Your Views on Deep-Insight

In January, we asked you what you thought of your relationship with Deep-Insight so let me start by saying THANK YOU to everybody who completed our own Customer Relationship Quality (CRQ) assessment.

Two years ago we had a CRQ score of 5.7 and a Net Promoter Score (NPS) of +37%. Our clients across Europe and in Australia told us that they saw us as “Unique” and that our solution was essential to their business.

I was delighted by these customer scores and more than a little humbled by the positive comments our clients shared with us. Since then, we have all been asking ourselves: Could we replicate those results? Could we remain Unique? Let’s get straight to the results and find out.

OUR 2018 RESULTS

Bottom line: this year our scores are good but not as good as in our previous assessment.

We had a 45% completion rate, a CRQ of 5.4 and a NPS result of +23%.

These are good scores but to our disappointment, our Uniqueness “prize” has been taken away from us. When we first saw the headline results, we felt like a hard-working team in a top restaurant that has just lost its Michelin star. The great Irish chef and restauranteur Kevin Thornton described that experience as akin to “a stab in the heart”. I don’t think we took the news as badly as Kevin did but we certainly felt a little deflated.

On the plus side, we were only just outside the Unique zone, and the encouraging message for me was that the overall feedback was still very positive:

-Top quartile performance (even if it wasn’t top decile)

-Half of our customers are Ambassadors – same as in our previous assessment

-No Ambivalents, Stalkers or Opponents in our customer portfolio – better than last time around

-Very positive reaction to the introduction of our Deep-Dive online platform

 

THE CHALLENGES OF REMAINING “UNIQUE”

Being Unique was great. It was a validation of everything we had been striving to achieve. It meant we were on a par with the the Top 10% of all companies globally. But it’s a challenge to maintain that Unique status so it was important for us to understand what messages lay behind the headline results and address any common issues across our client base.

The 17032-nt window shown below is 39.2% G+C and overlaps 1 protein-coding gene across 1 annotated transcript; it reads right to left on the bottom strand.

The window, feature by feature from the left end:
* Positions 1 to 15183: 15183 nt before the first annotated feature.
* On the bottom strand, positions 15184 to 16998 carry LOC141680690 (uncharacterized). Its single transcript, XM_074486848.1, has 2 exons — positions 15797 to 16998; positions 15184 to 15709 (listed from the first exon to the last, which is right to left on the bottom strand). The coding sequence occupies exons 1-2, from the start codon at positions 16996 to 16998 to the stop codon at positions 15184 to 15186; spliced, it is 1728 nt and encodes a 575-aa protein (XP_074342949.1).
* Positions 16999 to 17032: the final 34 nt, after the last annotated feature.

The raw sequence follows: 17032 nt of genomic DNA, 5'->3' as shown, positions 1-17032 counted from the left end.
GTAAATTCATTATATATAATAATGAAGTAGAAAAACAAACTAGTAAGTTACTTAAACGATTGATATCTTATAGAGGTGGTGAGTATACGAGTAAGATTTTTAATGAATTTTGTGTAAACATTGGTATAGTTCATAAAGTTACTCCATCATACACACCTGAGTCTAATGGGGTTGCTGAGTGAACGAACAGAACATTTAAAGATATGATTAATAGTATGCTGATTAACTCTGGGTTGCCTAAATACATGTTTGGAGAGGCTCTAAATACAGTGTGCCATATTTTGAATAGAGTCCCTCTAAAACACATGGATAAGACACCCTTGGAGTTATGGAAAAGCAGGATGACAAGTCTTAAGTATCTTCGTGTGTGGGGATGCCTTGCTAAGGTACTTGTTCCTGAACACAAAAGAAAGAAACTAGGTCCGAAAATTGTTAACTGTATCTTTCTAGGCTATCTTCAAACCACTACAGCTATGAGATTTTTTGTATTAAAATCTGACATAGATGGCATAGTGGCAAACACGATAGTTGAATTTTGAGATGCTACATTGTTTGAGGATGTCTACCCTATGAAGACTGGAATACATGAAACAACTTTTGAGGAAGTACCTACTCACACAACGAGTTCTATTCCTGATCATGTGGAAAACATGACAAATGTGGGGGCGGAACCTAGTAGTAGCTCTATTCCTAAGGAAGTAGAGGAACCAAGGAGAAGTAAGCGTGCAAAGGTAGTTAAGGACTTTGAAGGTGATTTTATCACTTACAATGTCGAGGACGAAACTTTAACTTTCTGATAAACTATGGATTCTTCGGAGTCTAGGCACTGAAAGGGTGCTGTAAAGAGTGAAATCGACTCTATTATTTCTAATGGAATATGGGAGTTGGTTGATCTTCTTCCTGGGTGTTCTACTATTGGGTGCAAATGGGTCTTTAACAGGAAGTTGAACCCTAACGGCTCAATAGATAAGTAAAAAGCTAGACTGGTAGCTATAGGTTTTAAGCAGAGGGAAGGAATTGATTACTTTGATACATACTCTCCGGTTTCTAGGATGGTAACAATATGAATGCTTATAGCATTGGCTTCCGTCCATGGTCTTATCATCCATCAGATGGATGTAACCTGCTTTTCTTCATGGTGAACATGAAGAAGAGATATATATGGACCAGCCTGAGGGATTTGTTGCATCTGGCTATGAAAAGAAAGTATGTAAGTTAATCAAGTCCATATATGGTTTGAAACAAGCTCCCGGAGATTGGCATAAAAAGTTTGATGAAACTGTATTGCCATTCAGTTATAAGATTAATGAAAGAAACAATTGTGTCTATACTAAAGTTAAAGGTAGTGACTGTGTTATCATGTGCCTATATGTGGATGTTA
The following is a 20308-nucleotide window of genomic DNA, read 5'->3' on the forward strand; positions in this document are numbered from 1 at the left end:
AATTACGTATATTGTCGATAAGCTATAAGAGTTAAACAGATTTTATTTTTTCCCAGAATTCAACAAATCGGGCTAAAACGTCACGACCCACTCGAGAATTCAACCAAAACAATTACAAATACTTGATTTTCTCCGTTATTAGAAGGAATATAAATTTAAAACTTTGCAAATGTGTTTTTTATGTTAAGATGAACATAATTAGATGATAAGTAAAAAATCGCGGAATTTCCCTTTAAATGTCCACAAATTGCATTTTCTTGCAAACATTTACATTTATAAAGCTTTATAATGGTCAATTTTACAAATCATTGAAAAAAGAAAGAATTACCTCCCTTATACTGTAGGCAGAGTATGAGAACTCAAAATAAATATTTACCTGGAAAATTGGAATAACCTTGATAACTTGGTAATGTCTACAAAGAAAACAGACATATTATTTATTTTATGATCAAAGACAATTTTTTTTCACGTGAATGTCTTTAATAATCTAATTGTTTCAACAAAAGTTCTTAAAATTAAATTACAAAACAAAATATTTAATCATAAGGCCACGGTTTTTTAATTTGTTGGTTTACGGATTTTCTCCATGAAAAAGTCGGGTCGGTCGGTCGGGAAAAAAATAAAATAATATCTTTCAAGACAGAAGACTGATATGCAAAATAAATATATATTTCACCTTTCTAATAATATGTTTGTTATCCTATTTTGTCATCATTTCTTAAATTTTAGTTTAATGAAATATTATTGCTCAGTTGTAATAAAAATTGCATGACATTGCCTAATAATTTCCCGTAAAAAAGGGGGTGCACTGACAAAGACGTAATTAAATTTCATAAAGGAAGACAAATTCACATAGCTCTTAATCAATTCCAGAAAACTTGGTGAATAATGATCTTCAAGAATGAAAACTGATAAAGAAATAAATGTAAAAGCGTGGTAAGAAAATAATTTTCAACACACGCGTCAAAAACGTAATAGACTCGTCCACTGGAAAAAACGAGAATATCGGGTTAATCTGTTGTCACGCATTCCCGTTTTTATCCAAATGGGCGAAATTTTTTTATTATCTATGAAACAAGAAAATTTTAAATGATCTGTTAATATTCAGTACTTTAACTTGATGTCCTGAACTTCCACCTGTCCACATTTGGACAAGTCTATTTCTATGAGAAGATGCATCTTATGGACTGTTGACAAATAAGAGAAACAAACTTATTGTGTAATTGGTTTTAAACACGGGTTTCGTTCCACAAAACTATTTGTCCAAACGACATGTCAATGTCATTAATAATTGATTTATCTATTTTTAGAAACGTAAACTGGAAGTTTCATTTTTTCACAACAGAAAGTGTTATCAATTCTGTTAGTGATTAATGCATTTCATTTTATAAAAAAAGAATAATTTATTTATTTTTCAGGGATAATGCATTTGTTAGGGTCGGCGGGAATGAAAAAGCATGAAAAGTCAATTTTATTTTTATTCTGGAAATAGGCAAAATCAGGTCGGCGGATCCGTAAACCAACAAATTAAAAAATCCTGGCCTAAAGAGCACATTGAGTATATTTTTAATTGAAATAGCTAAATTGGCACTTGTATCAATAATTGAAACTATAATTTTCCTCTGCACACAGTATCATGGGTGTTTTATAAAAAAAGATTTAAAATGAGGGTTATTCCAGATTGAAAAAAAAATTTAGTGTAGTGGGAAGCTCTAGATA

When we went through the results in more detail, we discovered that the number of clients who had given us higher scores this year was the same as the number who had given us lower scores. Our new clients also gave us very good scores so it wasn’t an on-boarding issue which is an issue we see in some of our clients’ assessments. We did notice that one of our larger clients had scored us badly for not being flexible enough in our dealings with them, and this became very clear when we went through the verbatim comments. There was no shortage of suggestions from people on how we could improve our offering and regain our Unique status.

We want our Unique status back! What are we going to do about it? Based on your feedback, we are planning three sets of activities in 2018:

#1. Implement a benchmarking programme

While reading your comments we realised that one word that kept getting mentioned: ‘benchmarking’. In previous years, we would tell our clients that the two best benchmarks you can have are against your previous performance (have you made significant improvements since last year?) and against a Best In Class standard (are you seen as “Unique”?). Most of our clients buy into those messages but there is still a strong desire among senior executives to understand how their organisations fare against their peers in their industry. Deep-Insight has over 15 years worth of historic CRQ and NPS data across a variety of B2B industry sectors and this year we will start implementing benchmarking comparisons in our reporting.

#2. Bring more innovation to the table

In late-2016 we started to roll out a new online reporting and analysis tool called Deep-Dive. It has turned out to be a very popular addition as it allows additional analysis and insights to be gleaned from the underlying data. This year, we will be making minor improvements on reporting and more intuitive navigation. In 2019 our aim is to give Deep-Dive a complete makeover with a new interface and features. We have also taken on board a number of comments regarding our product offering. For example: questionnaire length (“Can we make it shorter!”), anonymity (“Do customer assessments always have to be anonymous?”) and frequency (“Can you run monthly/ quarterly NPS surveys for us?”) and we will have announcements on these items later in 2018.

#3. Review our processes and be more flexible

We are perceived as rigid and inflexible by some clients. Now there are times when we need to be rigid. For example, our clients trust us to keep their details secure and their customers trust us to keep their feedback anonymous. On the other hand, we are aware that there is still work to do on our processes and in particular on the automation of tasks and activities. We have already started reviewing them to see how we can upgrade and automate some of these activities. We are also looking at how we can better integrate the Deep-Insight offering with other CX technologies in the marketplace, as well as examining how to make the core CRQ question set shorter..